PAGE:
Janiss Garza
May 01, 1992 AT 04:00 AM EDT

The Wild Life

Current Status
In Season

We gave it an B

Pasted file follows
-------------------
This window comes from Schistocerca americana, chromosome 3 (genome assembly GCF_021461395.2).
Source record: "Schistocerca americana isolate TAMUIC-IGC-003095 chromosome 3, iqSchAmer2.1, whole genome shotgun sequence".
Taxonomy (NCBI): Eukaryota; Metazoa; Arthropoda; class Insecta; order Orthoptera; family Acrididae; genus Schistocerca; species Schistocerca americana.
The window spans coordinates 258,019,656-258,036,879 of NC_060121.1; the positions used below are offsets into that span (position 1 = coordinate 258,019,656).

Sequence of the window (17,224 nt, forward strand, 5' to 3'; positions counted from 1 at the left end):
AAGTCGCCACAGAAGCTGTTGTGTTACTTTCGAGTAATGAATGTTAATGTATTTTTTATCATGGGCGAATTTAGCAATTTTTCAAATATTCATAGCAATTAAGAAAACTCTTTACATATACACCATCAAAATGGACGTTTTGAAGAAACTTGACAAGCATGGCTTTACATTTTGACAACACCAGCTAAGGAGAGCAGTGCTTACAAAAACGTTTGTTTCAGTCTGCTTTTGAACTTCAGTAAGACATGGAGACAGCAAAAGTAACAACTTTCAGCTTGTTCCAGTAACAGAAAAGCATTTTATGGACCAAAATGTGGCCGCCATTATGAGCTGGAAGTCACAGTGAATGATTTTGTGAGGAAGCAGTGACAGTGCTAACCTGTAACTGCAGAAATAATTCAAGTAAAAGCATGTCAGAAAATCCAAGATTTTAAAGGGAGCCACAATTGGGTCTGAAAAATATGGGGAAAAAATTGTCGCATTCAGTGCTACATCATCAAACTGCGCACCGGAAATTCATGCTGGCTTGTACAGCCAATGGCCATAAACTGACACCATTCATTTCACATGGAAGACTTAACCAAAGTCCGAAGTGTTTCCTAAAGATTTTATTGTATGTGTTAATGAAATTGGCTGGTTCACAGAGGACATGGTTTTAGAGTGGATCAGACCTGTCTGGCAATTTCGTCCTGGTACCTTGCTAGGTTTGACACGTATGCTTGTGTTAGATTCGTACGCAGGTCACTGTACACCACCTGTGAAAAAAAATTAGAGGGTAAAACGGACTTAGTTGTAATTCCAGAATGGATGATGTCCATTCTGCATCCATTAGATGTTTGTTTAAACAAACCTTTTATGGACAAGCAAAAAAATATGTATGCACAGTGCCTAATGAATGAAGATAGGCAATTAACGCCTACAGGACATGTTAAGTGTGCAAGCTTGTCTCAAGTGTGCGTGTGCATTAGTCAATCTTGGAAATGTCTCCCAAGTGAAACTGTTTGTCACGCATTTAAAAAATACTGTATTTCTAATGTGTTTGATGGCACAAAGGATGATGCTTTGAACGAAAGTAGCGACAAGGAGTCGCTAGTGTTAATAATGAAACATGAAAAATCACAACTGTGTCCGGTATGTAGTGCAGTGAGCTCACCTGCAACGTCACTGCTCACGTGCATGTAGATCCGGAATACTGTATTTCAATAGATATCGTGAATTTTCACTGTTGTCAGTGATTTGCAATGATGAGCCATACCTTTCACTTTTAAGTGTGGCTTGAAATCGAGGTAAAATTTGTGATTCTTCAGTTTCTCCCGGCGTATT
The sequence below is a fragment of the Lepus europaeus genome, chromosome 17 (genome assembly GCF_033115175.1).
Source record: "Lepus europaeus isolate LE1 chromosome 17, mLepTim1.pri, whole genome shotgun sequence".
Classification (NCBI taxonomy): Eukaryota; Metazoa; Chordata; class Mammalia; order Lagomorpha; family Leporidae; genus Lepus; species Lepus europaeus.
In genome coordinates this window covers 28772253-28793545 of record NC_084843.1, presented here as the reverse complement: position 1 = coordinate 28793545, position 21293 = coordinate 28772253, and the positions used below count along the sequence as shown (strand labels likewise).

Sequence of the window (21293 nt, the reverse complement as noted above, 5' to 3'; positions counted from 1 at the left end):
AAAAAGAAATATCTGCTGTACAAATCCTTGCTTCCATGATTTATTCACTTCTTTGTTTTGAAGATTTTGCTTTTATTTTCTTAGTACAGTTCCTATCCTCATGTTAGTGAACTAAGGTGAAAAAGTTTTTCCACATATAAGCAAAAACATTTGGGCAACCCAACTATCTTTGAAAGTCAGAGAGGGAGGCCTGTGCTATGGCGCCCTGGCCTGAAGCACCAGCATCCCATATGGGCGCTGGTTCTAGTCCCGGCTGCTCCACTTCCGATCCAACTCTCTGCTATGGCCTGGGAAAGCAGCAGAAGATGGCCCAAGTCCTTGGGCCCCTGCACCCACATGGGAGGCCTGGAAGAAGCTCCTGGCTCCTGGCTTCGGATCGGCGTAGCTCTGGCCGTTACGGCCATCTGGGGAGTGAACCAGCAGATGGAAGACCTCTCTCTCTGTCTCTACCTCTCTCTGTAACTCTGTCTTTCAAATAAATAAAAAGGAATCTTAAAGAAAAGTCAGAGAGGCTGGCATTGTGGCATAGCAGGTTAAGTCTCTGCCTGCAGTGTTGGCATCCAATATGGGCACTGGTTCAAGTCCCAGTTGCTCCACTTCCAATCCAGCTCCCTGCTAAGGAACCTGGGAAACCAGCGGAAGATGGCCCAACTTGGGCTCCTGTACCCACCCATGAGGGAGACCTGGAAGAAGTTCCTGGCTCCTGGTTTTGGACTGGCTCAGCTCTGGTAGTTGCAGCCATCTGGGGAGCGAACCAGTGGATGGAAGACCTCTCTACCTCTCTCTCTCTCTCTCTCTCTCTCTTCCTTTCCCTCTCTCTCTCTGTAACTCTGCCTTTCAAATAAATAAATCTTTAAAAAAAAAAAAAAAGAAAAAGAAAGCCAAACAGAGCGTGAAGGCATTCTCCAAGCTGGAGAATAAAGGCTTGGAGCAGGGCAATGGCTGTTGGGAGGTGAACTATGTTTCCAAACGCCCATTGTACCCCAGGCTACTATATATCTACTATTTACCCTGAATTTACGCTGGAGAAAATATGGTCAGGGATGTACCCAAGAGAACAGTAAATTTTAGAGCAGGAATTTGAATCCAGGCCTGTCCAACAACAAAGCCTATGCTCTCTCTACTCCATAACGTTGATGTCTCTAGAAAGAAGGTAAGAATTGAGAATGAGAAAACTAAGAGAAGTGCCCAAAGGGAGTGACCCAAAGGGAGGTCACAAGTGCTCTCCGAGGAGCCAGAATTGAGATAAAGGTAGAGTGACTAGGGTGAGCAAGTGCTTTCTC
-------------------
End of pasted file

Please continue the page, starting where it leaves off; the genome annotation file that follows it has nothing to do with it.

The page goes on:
Slaughter hit multiplatinum its first time out, in 1990, by doing what a hard-rock band ought to do: party aggressively and maintain an attitude toward romance that is thoroughly adolescent (as are their fans). The not terribly deep The Wild Life, the quartet’s second album, mostly offers more of the same. Bassist Dana Strum and singer Mark Slaughter produced the record (as they did the band’s debut LP), and their youthful exuberance makes the space-age effects and sonic booms sound more playful than pretentious. The only real downside comes when they try to get arty and socially conscious on ”Times They Change.” This attempt at musical experimentation — which ranges from quiet introspection to explosive assault — falls flat. It’s a relief to get to the next track and hear the group kick into the hip-shaking ”Move to the Music.” When Slaughter sings ”You’ve got to move to the music/You’ve got to live on rock ‘n’ roll,” that’s as thoughtful as they ever need to get. B

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